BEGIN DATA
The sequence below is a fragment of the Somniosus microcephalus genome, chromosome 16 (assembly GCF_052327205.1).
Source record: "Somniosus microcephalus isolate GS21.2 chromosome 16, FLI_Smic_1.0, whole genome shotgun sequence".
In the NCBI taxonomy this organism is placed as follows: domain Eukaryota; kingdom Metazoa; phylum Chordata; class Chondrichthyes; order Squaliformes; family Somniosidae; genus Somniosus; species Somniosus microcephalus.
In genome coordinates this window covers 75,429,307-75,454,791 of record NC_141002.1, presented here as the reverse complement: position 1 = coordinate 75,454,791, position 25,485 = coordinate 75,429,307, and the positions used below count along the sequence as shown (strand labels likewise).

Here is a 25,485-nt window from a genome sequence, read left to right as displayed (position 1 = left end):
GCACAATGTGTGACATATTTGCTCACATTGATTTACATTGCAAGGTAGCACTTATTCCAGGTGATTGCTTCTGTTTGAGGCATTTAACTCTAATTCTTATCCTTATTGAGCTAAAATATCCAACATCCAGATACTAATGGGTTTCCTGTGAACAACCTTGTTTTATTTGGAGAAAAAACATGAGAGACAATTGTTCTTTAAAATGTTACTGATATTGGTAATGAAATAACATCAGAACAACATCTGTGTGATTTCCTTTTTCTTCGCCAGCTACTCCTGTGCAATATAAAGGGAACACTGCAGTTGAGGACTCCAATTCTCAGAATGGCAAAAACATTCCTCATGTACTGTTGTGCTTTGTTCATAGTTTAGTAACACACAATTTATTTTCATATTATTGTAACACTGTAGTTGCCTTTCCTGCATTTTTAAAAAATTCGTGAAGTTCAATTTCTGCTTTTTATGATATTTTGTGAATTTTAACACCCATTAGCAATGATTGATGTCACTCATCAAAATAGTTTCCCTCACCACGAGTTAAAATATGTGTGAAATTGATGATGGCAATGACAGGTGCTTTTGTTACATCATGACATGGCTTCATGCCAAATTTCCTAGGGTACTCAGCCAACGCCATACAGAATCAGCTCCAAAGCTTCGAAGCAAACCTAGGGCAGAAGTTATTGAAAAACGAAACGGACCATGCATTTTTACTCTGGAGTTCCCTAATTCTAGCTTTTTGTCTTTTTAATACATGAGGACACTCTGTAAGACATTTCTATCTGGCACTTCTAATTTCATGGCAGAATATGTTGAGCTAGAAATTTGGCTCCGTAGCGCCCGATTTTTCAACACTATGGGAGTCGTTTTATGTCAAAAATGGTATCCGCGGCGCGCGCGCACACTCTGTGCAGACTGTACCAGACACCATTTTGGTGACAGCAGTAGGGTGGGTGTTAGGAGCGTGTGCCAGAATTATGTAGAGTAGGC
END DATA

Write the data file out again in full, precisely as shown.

The sequence below is a fragment of the Somniosus microcephalus genome, chromosome 16 (assembly GCF_052327205.1).
Source record: "Somniosus microcephalus isolate GS21.2 chromosome 16, FLI_Smic_1.0, whole genome shotgun sequence".
In the NCBI taxonomy this organism is placed as follows: domain Eukaryota; kingdom Metazoa; phylum Chordata; class Chondrichthyes; order Squaliformes; family Somniosidae; genus Somniosus; species Somniosus microcephalus.
In genome coordinates this window covers 75,429,307-75,454,791 of record NC_141002.1, presented here as the reverse complement: position 1 = coordinate 75,454,791, position 25,485 = coordinate 75,429,307, and the positions used below count along the sequence as shown (strand labels likewise).

Here is a 25,485-nt window from a genome sequence, read left to right as displayed (position 1 = left end):
GCACAATGTGTGACATATTTGCTCACATTGATTTACATTGCAAGGTAGCACTTATTCCAGGTGATTGCTTCTGTTTGAGGCATTTAACTCTAATTCTTATCCTTATTGAGCTAAAATATCCAACATCCAGATACTAATGGGTTTCCTGTGAACAACCTTGTTTTATTTGGAGAAAAAACATGAGAGACAATTGTTCTTTAAAATGTTACTGATATTGGTAATGAAATAACATCAGAACAACATCTGTGTGATTTCCTTTTTCTTCGCCAGCTACTCCTGTGCAATATAAAGGGAACACTGCAGTTGAGGACTCCAATTCTCAGAATGGCAAAAACATTCCTCATGTACTGTTGTGCTTTGTTCATAGTTTAGTAACACACAATTTATTTTCATATTATTGTAACACTGTAGTTGCCTTTCCTGCATTTTTAAAAAATTCGTGAAGTTCAATTTCTGCTTTTTATGATATTTTGTGAATTTTAACACCCATTAGCAATGATTGATGTCACTCATCAAAATAGTTTCCCTCACCACGAGTTAAAATATGTGTGAAATTGATGATGGCAATGACAGGTGCTTTTGTTACATCATGACATGGCTTCATGCCAAATTTCCTAGGGTACTCAGCCAACGCCATACAGAATCAGCTCCAAAGCTTCGAAGCAAACCTAGGGCAGAAGTTATTGAAAAACGAAACGGACCATGCATTTTTACTCTGGAGTTCCCTAATTCTAGCTTTTTGTCTTTTTAATACATGAGGACACTCTGTAAGACATTTCTATCTGGCACTTCTAATTTCATGGCAGAATATGTTGAGCTAGAAATTTGGCTCCGTAGCGCCCGATTTTTCAACACTATGGGAGTCGTTTTATGTCAAAAATGGTATCCGCGGCGCGCGCGCACACTCTGTGCAGACTGTACCAGACACCATTTTGGTGACAGCAGTAGGGTGGGTGTTAGGAGCGTGTGCCAGAATTATGTAGAGTAGGC